Sunday, February 27, 2011

Toole's Garage

The entire point of this blog is simply to give me a space to reflect on my process as a designer, and give people a better understanding of how the process works.

When I was in school as a design major, our professors had us create something called a "process book" for almost every project. At the time, it just seemed like one more thing we had to check off our lists in order to get a good grade. But since I've been a professional designer and have been working in the field on so many different kinds of projects, I now realize how valuable this tool really is and how it has helped me grow creatively. This blog is my online, public, digital process book.

In any creative process, I think it is important to look back on the work you've done, and try to see it objectively. It is so gratifying and fulfilling to reflect on a piece of work after it is complete, judge it for what it is, and still really like it!

I can honestly say that the new logo design I just finished a few months ago for Toole's Garage is one of my favorite projects I've had the pleasure of working on. Dave Toole, the owner of Toole's Garage, came to me in November (ish) of last year and asked me to work with him on a new logo for his San Carlos auto shop.

After taking over the company formerly known as Meehleib Auto a few years back, Dave decided it was time to re-name and re-vamp his business. From the get-go, he told me that he wanted a design that would look professional, competent, trustworthy, classic, and efficient and that would also create recognition for his company within the community. Basically, he wanted the long-time clients of Meehleib auto to respect and continue using his services, AND he wanted his future Honda, Acura and Infiniti customers to find his company online, in phonebooks, in newspapers and ads and think "I've finally found you!"

No pressure.

Dave and I had several long conversations and corresponded over email a ton before I even started on the design. As usual, I kicked off the process by spending countless hours researching auto industry logos and scouring the internet for designs that encompassed the look and feel of what he was after. At this stage, Dave mentioned that he loves to work on old classic trucks, and often has these vintage vehicles in his shop. He told me in an email, "I am starting to imagine my 56 Chevy Pickup (completed for dream purposes) with a sweet logo right on the doors as the truck rumbles down the road catching everyone’s eyes…and ears, while I am inside with my cool baseball cap logo’d up.  AHHHH, yeah, can’t wait!" I got from him that his hobby was not only a critical detail about the character of his company, but was also a huge part of his own identity- and should definitely be reflected in his logo-to-be.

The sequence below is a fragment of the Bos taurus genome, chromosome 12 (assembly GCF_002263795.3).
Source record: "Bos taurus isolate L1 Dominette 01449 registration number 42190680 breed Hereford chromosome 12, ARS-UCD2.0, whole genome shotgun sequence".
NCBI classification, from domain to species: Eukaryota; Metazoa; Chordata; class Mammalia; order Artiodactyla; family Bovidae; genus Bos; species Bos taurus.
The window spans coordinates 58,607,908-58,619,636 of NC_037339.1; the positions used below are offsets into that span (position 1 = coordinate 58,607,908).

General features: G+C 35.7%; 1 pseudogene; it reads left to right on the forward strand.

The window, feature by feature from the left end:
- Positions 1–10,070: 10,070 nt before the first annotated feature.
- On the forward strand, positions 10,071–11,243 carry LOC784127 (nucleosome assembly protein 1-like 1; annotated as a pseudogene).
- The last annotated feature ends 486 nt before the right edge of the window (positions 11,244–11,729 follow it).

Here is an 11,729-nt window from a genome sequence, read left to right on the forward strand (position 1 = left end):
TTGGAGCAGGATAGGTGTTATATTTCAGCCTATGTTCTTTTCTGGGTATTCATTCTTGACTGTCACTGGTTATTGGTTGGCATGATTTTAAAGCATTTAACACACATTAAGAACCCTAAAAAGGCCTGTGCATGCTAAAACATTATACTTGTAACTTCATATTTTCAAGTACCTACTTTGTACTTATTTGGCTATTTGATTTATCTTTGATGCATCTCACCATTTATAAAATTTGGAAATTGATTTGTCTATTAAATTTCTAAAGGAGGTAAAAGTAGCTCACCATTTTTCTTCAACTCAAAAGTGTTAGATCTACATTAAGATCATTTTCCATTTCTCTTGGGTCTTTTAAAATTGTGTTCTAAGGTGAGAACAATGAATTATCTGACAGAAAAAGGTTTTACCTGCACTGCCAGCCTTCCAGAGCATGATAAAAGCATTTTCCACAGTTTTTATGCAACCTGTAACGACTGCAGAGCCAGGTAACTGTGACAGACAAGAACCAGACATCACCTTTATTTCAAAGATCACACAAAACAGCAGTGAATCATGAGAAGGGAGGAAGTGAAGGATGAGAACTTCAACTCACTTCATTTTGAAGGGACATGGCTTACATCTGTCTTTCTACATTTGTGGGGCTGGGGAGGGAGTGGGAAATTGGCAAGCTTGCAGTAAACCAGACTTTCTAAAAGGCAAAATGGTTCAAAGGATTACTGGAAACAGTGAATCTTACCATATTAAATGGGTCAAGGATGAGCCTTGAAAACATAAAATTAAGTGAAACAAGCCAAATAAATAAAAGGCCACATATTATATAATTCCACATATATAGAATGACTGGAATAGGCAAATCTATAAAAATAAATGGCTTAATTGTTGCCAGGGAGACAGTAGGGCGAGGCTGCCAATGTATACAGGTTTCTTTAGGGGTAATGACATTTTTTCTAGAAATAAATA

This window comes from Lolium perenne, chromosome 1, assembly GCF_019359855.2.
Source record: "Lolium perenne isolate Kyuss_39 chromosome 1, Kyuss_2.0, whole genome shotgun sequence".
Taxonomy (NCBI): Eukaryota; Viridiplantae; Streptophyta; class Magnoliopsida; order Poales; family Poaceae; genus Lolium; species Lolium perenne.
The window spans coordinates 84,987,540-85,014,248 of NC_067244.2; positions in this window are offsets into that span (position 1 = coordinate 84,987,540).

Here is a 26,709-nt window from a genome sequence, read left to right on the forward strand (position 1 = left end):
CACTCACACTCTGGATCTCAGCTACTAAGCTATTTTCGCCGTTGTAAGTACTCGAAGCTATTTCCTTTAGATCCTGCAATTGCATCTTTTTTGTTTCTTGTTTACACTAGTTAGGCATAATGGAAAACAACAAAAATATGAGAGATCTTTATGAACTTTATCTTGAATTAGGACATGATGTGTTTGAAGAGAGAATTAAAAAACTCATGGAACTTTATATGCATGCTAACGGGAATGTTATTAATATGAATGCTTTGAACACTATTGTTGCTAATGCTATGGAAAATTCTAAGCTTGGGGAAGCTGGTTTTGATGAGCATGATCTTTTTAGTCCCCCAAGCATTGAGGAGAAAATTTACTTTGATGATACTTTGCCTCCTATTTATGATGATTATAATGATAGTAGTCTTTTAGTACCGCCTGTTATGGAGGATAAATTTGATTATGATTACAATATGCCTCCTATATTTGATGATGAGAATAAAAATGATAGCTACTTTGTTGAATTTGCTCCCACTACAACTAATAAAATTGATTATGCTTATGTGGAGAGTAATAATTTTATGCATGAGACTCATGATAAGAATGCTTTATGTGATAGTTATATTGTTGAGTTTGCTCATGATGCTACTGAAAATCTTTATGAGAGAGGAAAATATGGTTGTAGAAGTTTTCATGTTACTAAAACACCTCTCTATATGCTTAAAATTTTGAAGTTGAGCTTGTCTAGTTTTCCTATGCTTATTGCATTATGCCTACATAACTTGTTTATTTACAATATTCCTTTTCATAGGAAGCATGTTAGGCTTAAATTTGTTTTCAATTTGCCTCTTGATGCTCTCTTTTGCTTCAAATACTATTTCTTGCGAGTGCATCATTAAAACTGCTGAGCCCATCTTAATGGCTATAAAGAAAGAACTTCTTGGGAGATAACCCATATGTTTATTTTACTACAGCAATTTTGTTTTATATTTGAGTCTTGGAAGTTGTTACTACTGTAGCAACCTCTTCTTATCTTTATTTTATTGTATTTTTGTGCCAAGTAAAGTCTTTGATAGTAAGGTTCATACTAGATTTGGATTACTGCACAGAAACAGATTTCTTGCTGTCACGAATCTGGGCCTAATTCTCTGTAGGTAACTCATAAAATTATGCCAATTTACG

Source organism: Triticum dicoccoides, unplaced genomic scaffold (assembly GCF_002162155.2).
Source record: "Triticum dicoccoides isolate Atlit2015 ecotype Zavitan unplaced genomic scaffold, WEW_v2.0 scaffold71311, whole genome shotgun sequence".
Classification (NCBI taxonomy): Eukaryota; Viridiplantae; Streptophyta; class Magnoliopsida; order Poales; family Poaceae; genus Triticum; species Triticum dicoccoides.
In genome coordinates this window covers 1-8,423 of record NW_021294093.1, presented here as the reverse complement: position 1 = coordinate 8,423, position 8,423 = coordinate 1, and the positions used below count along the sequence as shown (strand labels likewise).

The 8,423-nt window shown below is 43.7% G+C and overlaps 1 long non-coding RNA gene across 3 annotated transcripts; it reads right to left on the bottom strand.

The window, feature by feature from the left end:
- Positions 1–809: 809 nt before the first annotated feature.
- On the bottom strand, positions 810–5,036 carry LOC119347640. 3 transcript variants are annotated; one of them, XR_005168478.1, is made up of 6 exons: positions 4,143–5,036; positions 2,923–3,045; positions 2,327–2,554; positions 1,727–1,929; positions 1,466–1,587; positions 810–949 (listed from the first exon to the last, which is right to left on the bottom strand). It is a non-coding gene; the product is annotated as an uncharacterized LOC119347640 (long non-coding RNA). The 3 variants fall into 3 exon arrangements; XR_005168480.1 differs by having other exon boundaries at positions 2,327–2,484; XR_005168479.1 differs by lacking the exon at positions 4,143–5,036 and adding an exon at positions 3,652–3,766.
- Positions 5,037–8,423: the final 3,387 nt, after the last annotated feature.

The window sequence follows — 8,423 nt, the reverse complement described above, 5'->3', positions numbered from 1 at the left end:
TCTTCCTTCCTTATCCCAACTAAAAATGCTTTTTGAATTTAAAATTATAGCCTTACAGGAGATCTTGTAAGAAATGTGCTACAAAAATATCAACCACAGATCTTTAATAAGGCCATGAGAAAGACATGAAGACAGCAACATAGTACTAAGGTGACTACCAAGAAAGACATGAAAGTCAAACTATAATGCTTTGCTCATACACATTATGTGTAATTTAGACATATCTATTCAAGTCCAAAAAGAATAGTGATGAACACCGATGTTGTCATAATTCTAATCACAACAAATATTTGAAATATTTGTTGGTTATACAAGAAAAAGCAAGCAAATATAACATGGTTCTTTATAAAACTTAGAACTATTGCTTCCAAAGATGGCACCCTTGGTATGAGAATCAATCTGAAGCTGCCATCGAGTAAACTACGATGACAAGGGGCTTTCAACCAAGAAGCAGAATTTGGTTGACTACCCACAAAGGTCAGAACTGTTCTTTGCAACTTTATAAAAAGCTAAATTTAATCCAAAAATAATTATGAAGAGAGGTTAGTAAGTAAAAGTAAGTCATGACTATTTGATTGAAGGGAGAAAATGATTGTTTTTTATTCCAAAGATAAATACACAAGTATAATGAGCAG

After thoroughly talking through his vision with him, and getting a solid feel for what kind of business owner he was, I started comps for the design. Dave was really involved in the entire process. He thought he was micro-managing or being too picky or being too much of a "Libra". But it was so great to have his detailed input every step of the way. I kept laughing about the fact that he corrected me on my incorrect use of wrenches in the logo concepts. He told me "We do like the wrenches incorporated, but in my field…the use of the “adjustable” wrench is for rookies or backyard mechanics." Good to know.

I love being a designer because every project is so different and I am constantly learning. Never in a million years did I think that I would have a justifiable reason to know the visual nuances between an amateur wrench and a professional one. But now that I am well-versed in wrenchology, I feel that I could confidently hold my own in a conversation about wrenches, should one every come up.

We did about 4-5 rounds of comps before we finally narrowed it down to THE logo. A portion of the narrowing process is shown below.

Dave had said that he really wanted a chrome look to the logo, similar to that of the Pixar movie, Cars. Honestly, I didn't actually know much about how to create these kinds of effects on text. But, I was excited to take on the challenge because a) I wanted Toole's Garage to have a fantastic logo and was willing to step out of my comfort zone in order to do so, and b) I knew I'd learn a new skill that I could use in future projects. I got online and did probably about a dozen tutorials- picking and choosing the different steps I liked from each and applying them to Dave's new logo until I got an effect that looks pretty chromey. 

The above design is the final logo that has quickly become the new identity of Toole's Garage in just a few short months. It has an anatomically correct wrench in it, has that classic car feel and looks as shiny as the metal on the hood of Dave's 56 Chevy pickup.

A few days ago, Dave posted photos of the shirts he just had made with the new logo on them. It's so exciting to see Toole's Garage new logo in action and my hard work helping such a great business in such a positive, fun way.

Thanks so much for reading, and thanks to Dave Toole and Toole's Garage. Congrats on your new logo! | Toole's Garage on Facebook

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